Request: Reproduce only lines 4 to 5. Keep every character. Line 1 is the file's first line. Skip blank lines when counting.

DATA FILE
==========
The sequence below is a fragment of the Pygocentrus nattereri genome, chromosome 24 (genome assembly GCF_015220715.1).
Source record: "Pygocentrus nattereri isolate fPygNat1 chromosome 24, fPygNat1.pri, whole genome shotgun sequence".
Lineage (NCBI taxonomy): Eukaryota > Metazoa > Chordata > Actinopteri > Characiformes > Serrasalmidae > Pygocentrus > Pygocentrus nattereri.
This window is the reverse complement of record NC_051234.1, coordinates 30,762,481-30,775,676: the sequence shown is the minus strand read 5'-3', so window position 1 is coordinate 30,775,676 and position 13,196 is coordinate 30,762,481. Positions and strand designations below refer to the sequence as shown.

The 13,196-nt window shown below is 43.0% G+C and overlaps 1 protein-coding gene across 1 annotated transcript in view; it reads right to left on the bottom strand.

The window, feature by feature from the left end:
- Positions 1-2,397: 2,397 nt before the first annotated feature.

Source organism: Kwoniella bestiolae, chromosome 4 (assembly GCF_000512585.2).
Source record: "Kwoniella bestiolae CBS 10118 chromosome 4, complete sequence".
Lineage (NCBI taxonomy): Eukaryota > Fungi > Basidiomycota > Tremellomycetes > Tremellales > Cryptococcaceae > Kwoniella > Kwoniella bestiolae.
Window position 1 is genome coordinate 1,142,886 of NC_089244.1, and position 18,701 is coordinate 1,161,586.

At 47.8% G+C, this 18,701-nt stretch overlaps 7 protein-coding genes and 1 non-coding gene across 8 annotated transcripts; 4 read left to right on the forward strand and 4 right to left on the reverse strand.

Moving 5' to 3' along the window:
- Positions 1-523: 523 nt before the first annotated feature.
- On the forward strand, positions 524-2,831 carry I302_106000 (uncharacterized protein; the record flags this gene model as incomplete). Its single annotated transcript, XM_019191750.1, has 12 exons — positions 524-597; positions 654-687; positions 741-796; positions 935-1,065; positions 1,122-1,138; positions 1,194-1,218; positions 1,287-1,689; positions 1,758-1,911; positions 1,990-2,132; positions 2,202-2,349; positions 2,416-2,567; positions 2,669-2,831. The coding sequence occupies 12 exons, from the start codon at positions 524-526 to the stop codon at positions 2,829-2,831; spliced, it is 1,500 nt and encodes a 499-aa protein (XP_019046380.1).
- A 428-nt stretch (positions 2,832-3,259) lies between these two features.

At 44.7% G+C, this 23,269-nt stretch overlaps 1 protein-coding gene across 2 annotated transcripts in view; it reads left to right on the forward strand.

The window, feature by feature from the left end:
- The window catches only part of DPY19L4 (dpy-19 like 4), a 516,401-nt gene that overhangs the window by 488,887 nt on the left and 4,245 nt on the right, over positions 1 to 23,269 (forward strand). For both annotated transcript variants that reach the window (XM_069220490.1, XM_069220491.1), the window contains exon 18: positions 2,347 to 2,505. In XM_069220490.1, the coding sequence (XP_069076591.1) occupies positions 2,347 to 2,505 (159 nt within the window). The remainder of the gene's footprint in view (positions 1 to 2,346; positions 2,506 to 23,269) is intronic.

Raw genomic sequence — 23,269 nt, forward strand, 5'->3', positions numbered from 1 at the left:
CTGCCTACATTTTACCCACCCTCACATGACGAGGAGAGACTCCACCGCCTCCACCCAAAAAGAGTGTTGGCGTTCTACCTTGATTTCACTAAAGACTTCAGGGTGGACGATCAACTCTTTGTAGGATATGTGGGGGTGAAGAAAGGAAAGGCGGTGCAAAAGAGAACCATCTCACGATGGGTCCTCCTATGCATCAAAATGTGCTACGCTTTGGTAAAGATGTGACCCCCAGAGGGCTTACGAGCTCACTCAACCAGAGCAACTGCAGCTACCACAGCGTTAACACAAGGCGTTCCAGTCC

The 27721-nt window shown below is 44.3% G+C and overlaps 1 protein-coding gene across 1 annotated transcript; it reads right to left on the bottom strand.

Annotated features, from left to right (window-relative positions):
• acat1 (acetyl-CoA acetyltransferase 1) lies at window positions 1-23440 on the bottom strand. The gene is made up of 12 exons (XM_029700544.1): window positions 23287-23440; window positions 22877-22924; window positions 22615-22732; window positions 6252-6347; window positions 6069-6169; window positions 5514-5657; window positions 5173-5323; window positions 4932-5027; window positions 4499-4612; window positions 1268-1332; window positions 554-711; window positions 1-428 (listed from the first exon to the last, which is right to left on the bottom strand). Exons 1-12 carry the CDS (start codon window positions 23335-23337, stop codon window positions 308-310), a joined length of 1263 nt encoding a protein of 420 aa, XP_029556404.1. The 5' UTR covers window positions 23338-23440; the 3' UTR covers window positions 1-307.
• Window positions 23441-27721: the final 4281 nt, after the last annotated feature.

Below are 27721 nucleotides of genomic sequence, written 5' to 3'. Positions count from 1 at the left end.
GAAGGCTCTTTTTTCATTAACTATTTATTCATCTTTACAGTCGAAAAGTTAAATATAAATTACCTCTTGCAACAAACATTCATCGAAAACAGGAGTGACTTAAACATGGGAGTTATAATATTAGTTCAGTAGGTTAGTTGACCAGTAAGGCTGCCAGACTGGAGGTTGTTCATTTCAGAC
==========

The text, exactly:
This window is the reverse complement of record NC_051234.1, coordinates 30,762,481-30,775,676: the sequence shown is the minus strand read 5'-3', so window position 1 is coordinate 30,775,676 and position 13,196 is coordinate 30,762,481. Positions and strand designations below refer to the sequence as shown.

The 13,196-nt window shown below is 43.0% G+C and overlaps 1 protein-coding gene across 1 annotated transcript in view; it reads right to left on the bottom strand.